Not as radical as you may think. Vladimir Ashkenazy is said to have never done "exercises" himself throughout his learning. The theory is based on a certain definition of piano technique and the notion that all that practicing a given exercise (oftentimes, though not ubiquitously) does is to help you play the given exercise. The concept that technique can be acquired in a vacuum - that is, outside of a musical context - goes against the aforementioned certain definition of piano technique. You can read a little more here: http://www.pianostreet.com/smf/index.php?topic=4385.msg40858#msg40858

edit: If you go to "print preview" while reading pianostreet, the screen reverses the white text on black background to black text on white background if you want to give that a try for/while reading.


Edited by Bobpickle (10/04/13 01:52 AM)

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#2161537 - 10/04/13 02:13 AM Re: Start practicing scales with C major not recommended? [Re: Delphian2001]
peekay Offline
Full Member

Registered: 08/31/13
Posts: 184
I think it's good to practice scales, arpeggios, etc., not necessarily as "exercises" but to thoroughly learn the various scales and related chords.

Scales and chords form the foundation of modern music, and at a certain level, it will be difficult if not impossible to progress without mastering them.
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#2161549 - 10/04/13 03:03 AM Re: Start practicing scales with C major not recommended? [Re: Delphian2001]
sinophilia Offline

Gold Supporter until Sept. 05 2014


Registered: 06/26/12
Posts: 942
Loc: Italy
I agree peekay, I find scales more an exercise for the mind than for the fingers. That's why I wouldn't obsess on fingering and speed, but on actually learning the notes that make up each key. Other than that, I guess they're good for control and evenness of touch, although this can also be done directly in specific pieces.
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Martha Argerich... is an incarnation of the artistic metaphor of the "eternal feminine" that draws us upward. (Sergio Sablich)

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#2161553 - 10/04/13 03:13 AM Re: Start practicing scales with C major not recommended? [Re: sinophilia]
floydthebarber71 Offline
Full Member

Registered: 12/07/12
Posts: 178
Loc: South Africa
Originally Posted By: sinophilia
I agree peekay, I find scales more an exercise for the mind than for the fingers. That's why I wouldn't obsess on fingering and speed, but on actually learning the notes that make up each key. Other than that, I guess they're good for control and evenness of touch, although this can also be done directly in specific pieces.


+1
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#2162201 - 10/05/13 04:19 PM Re: Start practicing scales with C major not recommended? [Re: Delphian2001]
AudreyJean Offline
Full Member

Registered: 09/22/13
Posts: 24
Loc: Beaver island, Michigan
I would like to say that this is a fascinating thread for me, and has given me much to think about. Thank you all for this discussion.

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#2162203 - 10/05/13 04:21 PM Re: Start practicing scales with C major not recommended? [Re: Delphian2001]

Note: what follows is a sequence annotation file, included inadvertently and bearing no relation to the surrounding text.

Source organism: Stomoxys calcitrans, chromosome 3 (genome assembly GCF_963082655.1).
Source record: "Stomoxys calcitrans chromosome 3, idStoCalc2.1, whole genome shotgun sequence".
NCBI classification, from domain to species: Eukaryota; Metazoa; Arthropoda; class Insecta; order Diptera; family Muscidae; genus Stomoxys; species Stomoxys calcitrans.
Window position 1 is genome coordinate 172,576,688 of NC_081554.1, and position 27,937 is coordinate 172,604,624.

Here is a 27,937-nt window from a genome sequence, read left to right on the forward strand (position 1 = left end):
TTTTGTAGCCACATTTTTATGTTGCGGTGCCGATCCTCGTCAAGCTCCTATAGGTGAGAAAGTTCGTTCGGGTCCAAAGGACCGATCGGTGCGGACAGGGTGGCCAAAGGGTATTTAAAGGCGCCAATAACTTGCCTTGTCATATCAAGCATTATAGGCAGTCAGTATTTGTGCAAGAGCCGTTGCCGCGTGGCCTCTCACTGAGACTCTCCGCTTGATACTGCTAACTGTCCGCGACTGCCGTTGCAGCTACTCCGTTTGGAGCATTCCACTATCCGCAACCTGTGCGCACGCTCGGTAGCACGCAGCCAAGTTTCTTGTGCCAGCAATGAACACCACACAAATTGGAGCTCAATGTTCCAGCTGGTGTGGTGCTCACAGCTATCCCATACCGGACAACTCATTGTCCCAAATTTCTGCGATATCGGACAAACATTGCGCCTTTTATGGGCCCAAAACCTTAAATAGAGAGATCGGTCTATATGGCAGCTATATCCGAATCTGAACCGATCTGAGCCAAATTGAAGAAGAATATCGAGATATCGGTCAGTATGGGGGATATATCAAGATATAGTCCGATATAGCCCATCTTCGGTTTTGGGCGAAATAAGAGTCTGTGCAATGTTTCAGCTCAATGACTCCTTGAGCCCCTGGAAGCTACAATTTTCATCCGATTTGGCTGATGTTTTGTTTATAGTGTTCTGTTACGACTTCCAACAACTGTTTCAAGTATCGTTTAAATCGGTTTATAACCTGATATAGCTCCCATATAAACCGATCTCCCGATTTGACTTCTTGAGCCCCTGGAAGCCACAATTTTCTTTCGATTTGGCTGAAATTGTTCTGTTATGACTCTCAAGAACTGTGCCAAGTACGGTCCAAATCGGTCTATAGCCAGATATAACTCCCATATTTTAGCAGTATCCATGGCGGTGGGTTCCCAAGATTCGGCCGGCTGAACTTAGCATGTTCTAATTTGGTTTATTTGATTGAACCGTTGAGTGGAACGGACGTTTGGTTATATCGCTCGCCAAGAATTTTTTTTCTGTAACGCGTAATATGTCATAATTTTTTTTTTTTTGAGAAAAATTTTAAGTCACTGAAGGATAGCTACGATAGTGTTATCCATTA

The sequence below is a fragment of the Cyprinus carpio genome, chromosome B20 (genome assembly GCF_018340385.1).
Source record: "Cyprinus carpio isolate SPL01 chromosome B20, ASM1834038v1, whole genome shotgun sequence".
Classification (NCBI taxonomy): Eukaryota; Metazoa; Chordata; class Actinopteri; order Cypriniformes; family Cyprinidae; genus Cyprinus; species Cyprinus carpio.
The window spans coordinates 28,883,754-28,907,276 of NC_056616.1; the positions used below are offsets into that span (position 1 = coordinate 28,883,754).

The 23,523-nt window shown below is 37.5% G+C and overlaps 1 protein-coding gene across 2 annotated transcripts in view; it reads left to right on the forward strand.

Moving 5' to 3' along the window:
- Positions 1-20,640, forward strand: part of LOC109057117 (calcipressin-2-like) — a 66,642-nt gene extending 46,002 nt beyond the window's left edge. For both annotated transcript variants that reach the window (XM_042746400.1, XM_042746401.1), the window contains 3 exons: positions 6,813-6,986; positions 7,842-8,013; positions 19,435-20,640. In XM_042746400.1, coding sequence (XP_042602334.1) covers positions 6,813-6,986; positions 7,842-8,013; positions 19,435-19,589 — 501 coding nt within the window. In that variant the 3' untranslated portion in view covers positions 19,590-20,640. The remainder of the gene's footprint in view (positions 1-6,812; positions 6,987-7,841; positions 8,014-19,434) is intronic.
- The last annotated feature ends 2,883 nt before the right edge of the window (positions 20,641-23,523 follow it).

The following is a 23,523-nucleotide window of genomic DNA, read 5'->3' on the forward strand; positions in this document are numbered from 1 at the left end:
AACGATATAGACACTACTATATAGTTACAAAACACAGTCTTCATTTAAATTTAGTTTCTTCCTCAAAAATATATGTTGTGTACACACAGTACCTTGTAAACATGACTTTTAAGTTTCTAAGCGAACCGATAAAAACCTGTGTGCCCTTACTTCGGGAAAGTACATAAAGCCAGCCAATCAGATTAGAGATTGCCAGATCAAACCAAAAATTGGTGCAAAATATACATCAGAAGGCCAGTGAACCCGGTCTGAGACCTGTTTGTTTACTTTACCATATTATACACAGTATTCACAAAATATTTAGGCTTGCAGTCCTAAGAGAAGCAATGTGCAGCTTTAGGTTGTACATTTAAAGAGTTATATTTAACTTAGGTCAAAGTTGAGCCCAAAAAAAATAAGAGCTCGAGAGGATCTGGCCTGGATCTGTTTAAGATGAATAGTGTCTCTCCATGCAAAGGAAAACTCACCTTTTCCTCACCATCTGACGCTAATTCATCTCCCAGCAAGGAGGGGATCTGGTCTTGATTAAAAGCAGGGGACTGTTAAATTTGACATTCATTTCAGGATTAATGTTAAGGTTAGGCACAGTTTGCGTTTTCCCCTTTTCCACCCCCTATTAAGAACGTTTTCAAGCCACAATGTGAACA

Oongawa Offline
Full Member

Registered: 05/14/12
Posts: 237
I have been playing for a while and I've had 3 different teachers, but none have had me work on scales. No idea why not. Anyway, I'm starting to on my own, as a way to help me transition from one piece to another when they're in different keys.

One thing I just don't get is how to know when to move the thumb. Sometimes it just happens naturally at the right key and sometimes it doesn't, and I haven't been able to identify what the right pattern is. So I always have to refer to my book of scales to know what the correct fingering should be.

If I didn't have the book, how would I know the right fingering?
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#2162227 - 10/05/13 05:30 PM Re: Start practicing scales with C major not recommended? [Re: Oongawa]
tangleweeds Offline

Silver Supporter until Jan 11 2012


Registered: 12/21/08
Posts: 1269
Loc: Portlandia
Basically, you want fingers on the black keys, and when you go from black keys (or a single black key) to white (when moving up) is when you bring the thumb under for the next white key. Hope that makes sense...

I no longer need to look up scales because i have a clear intuition of how the thumb and fingers handle the white to black to white transitions, but I've never tried to describe it beforel
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#2162268 - 10/05/13 07:24 PM Re: Start practicing scales with C major not recommended? [Re: Delphian2001]
zrtf90 Offline
2000 Post Club Member

Registered: 02/29/12
Posts: 2309
Loc: Ireland (ex England)
Originally Posted By: sinophilia
...I guess [scales] are good for control and evenness of touch, although this can also be done directly in specific pieces.
The notes in pieces have different dynamic weights and usually should not be played evenly. Scales should be played with and without accenting the notes.

Originally Posted By: Oongawa
If I didn't have the book, how would I know the right fingering?
In RH, rising in fifths from G major, put 4 on Bb/A# while that key's in the key signature or on the seventh note (= the last sharp in the key signature) if it's not, F# in G, C# in D, G# in A, D# in E, A# in B and keep it on that same key, A# or B flat until you get back round to C major through F#/Gb, Db, Ab, Eb, Bb, and F. For C major it goes back to being on the seventh note.

In LH, keep 4 on F#/Gb while that key's in the key signature or on the fourth of the scale if it's not (4 on fourth). F# in G, D, A, E, B, F#, on Gb in Gb and Db then on Db in Ab, Ab in Eb, Eb in Bb and Bb in F. The convention for C major is to put 4 on the second note, D, rather than the fourth note, F.

The idea is always to raise the 4th finger on a black note to make it easier to pass the thumb under and conversely give the finger a raised (easier) target for when it crosses over the thumb.

Most students learn C fingering in LH for F, G, D and A. I don't know why. I learnt this way and I've never forgotten it.